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ARTICLE |

Prescriptions for the Traveler

Norman H. Eisenberg; Ruth Kitzes-Cohen, MD; Silvio Pitlik, MD
JAMA. 1975;233(3):227. doi:10.1001/jama.1975.03260030017009.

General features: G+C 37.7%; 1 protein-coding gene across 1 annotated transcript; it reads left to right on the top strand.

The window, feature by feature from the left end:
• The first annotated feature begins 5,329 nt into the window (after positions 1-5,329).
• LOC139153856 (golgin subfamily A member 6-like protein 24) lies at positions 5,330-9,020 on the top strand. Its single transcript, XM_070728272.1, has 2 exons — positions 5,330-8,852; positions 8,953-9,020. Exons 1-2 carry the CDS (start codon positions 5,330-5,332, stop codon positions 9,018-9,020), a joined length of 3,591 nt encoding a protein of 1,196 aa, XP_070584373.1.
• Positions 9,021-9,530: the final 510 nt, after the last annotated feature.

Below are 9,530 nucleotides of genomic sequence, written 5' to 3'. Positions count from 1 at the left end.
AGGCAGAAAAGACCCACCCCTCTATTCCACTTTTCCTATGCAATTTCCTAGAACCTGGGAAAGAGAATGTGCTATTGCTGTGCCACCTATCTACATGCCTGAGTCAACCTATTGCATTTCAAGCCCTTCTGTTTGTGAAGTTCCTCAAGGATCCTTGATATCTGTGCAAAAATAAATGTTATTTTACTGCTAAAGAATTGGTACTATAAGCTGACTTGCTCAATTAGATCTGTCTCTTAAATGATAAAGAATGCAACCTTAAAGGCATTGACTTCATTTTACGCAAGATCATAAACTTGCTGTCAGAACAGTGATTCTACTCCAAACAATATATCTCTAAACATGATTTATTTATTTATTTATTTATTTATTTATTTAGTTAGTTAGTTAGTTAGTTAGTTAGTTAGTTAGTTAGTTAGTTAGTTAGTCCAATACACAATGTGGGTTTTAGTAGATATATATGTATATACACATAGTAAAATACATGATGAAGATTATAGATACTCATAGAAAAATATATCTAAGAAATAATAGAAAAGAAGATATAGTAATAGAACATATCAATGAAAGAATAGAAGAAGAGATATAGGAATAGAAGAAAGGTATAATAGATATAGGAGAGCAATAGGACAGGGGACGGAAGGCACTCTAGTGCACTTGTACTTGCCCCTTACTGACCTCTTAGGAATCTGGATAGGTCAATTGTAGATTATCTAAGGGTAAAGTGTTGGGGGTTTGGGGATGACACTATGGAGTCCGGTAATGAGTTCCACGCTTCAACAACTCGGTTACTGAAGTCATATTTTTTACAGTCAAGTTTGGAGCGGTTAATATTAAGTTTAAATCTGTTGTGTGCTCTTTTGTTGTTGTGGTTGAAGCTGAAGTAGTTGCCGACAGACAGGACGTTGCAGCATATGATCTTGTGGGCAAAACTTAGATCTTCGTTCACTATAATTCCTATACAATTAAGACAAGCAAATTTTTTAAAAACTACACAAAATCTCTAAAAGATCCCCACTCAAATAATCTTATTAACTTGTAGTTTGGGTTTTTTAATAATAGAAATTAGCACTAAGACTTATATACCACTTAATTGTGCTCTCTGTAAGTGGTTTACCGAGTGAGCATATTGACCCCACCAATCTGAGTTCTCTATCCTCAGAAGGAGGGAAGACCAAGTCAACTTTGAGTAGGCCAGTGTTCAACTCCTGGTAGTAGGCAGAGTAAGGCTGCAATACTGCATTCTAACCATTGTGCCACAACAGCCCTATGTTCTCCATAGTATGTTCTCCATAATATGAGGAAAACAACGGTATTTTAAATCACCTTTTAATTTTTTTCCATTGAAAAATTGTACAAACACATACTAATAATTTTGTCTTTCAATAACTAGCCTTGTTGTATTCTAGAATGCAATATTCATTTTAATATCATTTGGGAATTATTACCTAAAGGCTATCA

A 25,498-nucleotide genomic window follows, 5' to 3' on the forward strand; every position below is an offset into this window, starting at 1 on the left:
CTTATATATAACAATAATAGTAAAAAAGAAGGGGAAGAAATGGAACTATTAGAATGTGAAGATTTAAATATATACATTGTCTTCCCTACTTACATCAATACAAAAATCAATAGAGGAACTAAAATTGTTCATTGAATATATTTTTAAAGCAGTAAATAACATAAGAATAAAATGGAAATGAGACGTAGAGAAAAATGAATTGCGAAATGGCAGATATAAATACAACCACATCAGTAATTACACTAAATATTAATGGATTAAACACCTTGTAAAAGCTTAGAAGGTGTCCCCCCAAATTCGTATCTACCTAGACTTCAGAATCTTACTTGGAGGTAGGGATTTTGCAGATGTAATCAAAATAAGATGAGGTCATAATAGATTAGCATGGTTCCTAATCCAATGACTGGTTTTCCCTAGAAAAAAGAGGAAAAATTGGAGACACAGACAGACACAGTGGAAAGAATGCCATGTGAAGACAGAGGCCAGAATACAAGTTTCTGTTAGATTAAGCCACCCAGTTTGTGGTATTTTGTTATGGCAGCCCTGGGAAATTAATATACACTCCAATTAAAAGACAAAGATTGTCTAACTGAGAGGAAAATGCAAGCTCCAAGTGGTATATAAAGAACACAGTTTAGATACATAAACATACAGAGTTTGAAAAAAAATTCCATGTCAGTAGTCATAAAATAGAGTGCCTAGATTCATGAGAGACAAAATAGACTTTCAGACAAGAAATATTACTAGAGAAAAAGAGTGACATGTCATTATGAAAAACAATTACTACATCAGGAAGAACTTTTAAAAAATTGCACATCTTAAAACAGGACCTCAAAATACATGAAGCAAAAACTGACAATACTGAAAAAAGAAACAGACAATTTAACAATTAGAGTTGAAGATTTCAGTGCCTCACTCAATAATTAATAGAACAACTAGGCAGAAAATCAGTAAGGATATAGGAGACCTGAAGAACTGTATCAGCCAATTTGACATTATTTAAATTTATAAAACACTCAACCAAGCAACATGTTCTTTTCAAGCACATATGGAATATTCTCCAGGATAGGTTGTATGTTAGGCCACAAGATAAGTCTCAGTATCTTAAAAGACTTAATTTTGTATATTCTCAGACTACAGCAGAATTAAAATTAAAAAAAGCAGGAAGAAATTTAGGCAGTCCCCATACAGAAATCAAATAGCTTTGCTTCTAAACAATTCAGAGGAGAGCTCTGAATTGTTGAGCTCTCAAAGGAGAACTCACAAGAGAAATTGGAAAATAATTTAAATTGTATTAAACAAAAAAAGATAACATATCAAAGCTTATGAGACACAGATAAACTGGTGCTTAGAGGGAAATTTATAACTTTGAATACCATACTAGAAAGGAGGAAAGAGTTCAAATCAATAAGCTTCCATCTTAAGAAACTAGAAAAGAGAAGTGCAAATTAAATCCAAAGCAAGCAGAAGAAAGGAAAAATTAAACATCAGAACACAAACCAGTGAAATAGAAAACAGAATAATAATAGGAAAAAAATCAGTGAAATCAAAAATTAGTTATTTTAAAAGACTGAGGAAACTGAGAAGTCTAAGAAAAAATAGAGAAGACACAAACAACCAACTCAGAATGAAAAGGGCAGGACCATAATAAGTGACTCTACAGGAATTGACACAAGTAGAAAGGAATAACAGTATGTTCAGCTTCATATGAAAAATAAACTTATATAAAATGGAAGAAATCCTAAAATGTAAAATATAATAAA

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To the Editor.—  In our world of rapid transport, patients can find themselves in a foreign country where the loss of their baggage can mean the loss of their drug supply. Obtaining the correct drug may be made more complex by not only the biological availability variation of the foreign product but by its trade name, made evident by the following two examples.First, the trade name Cardoxin is used in Israel for dipyridamole, the coronary dilater; the same name is used in Australia for digoxin.1 Second, the trade name Didion, used in Europe to indicate the antiepileptic, ethadione,2 is used in Israel for the indandione anticoagulant, diphenadione.These two examples only emphasize the care that must be taken in writing that "safety" prescription for the traveler. The generic or chemical name must always be included with the trade name to prevent this type of inadvertent and potentially

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